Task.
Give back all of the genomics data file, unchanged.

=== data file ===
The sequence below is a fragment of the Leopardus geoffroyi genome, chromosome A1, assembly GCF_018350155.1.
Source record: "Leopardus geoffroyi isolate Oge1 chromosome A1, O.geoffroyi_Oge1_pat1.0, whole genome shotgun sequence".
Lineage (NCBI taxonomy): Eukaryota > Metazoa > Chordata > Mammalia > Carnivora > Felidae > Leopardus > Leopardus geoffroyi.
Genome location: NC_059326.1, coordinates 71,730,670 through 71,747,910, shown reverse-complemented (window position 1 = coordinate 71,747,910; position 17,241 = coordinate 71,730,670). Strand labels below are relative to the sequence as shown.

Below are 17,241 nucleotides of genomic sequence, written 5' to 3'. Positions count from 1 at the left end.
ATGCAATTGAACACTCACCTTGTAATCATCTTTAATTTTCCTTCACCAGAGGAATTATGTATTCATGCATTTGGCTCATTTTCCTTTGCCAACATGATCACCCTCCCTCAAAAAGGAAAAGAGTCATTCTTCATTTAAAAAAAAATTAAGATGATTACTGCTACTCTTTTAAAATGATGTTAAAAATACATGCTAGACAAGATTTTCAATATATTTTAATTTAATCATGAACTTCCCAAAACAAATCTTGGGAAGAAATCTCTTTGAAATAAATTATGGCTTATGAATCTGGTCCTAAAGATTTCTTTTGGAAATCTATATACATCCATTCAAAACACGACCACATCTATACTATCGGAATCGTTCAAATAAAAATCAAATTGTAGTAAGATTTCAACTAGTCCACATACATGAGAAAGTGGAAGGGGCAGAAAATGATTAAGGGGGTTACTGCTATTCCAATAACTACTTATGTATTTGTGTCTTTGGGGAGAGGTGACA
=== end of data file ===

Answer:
The sequence below is a fragment of the Leopardus geoffroyi genome, chromosome A1, assembly GCF_018350155.1.
Source record: "Leopardus geoffroyi isolate Oge1 chromosome A1, O.geoffroyi_Oge1_pat1.0, whole genome shotgun sequence".
Lineage (NCBI taxonomy): Eukaryota > Metazoa > Chordata > Mammalia > Carnivora > Felidae > Leopardus > Leopardus geoffroyi.
Genome location: NC_059326.1, coordinates 71,730,670 through 71,747,910, shown reverse-complemented (window position 1 = coordinate 71,747,910; position 17,241 = coordinate 71,730,670). Strand labels below are relative to the sequence as shown.

Below are 17,241 nucleotides of genomic sequence, written 5' to 3'. Positions count from 1 at the left end.
ATGCAATTGAACACTCACCTTGTAATCATCTTTAATTTTCCTTCACCAGAGGAATTATGTATTCATGCATTTGGCTCATTTTCCTTTGCCAACATGATCACCCTCCCTCAAAAAGGAAAAGAGTCATTCTTCATTTAAAAAAAAATTAAGATGATTACTGCTACTCTTTTAAAATGATGTTAAAAATACATGCTAGACAAGATTTTCAATATATTTTAATTTAATCATGAACTTCCCAAAACAAATCTTGGGAAGAAATCTCTTTGAAATAAATTATGGCTTATGAATCTGGTCCTAAAGATTTCTTTTGGAAATCTATATACATCCATTCAAAACACGACCACATCTATACTATCGGAATCGTTCAAATAAAAATCAAATTGTAGTAAGATTTCAACTAGTCCACATACATGAGAAAGTGGAAGGGGCAGAAAATGATTAAGGGGGTTACTGCTATTCCAATAACTACTTATGTATTTGTGTCTTTGGGGAGAGGTGACA